The Gold Rush of 1897 was an event which rocketed Seattle out of an economic depression because the city advertised itself as the launch point to the Yukon. Forever after, the economies of the City of Seattle and the North Country, including Alaska, have been linked.
You’re invited to experience the cultural phenomenon of the Gold Rush at the Klondike Gold Rush National Historic Park and Museum for the opening of Under the Midnight Sun, a project of the 4Culture Historic Site Specific Program. Artist Meg Bye, owner of Knot and Burl Studios, has created an interactive exhibit focusing on the moments, mementos and memories of the Klondike Gold Rush Era.
This large scale installation features over 200 replication artifacts as well as first-hand stories, folklore and anecdotes. The project also works to elevate perspectives of the Gold Rush Era that are often overlooked, namely; women, children, native cultures and immigrants.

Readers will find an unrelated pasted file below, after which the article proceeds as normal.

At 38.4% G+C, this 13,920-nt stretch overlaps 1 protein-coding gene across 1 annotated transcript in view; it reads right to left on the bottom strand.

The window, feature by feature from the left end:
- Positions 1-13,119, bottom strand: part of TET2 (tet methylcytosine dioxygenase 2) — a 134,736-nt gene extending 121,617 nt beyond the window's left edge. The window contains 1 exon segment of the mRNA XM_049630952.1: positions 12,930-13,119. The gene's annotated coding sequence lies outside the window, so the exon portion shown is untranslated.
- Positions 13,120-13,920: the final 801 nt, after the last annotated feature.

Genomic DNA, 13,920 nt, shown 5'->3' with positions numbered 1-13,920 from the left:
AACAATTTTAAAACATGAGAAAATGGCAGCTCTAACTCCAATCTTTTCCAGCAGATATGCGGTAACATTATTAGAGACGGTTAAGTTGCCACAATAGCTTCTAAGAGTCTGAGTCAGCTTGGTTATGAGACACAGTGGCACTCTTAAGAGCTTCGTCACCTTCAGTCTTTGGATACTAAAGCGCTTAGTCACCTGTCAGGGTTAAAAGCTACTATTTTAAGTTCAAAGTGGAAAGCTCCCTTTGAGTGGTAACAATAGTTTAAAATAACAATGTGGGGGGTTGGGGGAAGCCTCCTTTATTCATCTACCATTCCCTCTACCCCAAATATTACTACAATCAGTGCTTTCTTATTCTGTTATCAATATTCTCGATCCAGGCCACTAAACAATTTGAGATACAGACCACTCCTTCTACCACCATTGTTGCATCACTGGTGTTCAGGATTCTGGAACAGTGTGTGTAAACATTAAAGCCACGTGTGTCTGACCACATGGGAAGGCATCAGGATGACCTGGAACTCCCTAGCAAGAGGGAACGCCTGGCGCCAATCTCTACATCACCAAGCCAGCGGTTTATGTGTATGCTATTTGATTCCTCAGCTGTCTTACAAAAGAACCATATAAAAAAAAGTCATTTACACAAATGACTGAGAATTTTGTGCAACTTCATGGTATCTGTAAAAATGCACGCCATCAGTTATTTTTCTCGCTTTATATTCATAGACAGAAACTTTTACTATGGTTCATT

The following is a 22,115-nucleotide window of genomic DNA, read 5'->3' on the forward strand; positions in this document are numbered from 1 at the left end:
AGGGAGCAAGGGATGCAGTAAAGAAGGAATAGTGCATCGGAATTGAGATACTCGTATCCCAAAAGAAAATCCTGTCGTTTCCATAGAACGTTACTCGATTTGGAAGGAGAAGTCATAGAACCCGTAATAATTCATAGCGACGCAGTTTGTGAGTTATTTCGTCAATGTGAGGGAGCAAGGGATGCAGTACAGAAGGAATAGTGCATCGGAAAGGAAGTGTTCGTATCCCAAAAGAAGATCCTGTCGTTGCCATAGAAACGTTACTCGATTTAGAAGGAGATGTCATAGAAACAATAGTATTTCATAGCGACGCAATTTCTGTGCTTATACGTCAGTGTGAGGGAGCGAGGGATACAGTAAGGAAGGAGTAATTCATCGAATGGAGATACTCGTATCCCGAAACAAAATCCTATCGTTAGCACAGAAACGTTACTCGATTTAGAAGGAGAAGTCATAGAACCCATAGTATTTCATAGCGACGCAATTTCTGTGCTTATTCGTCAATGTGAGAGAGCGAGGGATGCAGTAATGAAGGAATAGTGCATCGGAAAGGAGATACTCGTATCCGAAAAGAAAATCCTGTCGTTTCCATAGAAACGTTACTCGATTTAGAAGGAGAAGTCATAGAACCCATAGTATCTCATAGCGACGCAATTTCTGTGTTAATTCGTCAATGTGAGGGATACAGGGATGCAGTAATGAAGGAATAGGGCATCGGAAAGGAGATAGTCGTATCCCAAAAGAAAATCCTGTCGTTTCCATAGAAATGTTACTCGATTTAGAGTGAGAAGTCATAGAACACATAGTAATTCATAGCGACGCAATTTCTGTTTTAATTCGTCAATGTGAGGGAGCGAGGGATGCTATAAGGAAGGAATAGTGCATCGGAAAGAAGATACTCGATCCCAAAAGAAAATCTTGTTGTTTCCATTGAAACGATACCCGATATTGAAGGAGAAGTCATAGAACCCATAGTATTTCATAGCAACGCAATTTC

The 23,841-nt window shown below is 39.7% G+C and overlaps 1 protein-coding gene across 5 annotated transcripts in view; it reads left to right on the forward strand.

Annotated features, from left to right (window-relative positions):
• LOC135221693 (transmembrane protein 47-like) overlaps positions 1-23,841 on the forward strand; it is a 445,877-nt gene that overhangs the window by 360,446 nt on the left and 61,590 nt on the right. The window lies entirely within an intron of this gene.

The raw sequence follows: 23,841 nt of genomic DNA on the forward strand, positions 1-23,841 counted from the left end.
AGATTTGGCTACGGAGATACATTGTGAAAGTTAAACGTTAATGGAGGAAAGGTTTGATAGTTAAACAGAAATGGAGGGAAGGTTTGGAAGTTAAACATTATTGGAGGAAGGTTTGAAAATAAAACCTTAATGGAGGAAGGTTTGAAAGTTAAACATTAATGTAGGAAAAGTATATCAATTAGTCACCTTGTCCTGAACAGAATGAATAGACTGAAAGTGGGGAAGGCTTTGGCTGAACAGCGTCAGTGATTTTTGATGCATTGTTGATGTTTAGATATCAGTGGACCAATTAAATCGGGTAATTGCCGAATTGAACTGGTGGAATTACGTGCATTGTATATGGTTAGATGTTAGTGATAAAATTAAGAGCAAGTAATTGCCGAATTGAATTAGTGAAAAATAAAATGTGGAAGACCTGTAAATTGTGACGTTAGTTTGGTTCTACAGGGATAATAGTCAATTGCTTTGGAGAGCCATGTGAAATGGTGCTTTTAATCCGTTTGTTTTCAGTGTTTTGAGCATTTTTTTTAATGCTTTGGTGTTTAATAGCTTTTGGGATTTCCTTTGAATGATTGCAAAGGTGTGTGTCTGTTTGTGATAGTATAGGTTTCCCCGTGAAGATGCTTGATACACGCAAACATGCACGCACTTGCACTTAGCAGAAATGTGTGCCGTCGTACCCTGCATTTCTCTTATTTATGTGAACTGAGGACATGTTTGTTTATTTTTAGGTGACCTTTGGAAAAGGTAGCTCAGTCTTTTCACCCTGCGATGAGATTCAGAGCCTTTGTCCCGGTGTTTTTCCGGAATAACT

The Klondike Gold Rush Museum is always free-admission. It is unique in that it is also a National Park and is staffed by park rangers. The Museum is located on Second Avenue South at the corner of South Jackson Street — look for the Cadillac Hotel sign which is a reminder that this is a historic building which dates from 1898. The building was severely damaged in Seattle’s 2001 earthquake and was subsequently restored for its present use. The Cadillac Hotel building is included in the Pioneer Square Historic District.
Under the Midnight Sun: Open from June through November 2015
Klondike National Historic Park and Museum
319 2nd Avenue South (corner of S. Jackson Street), Seattle, WA 98104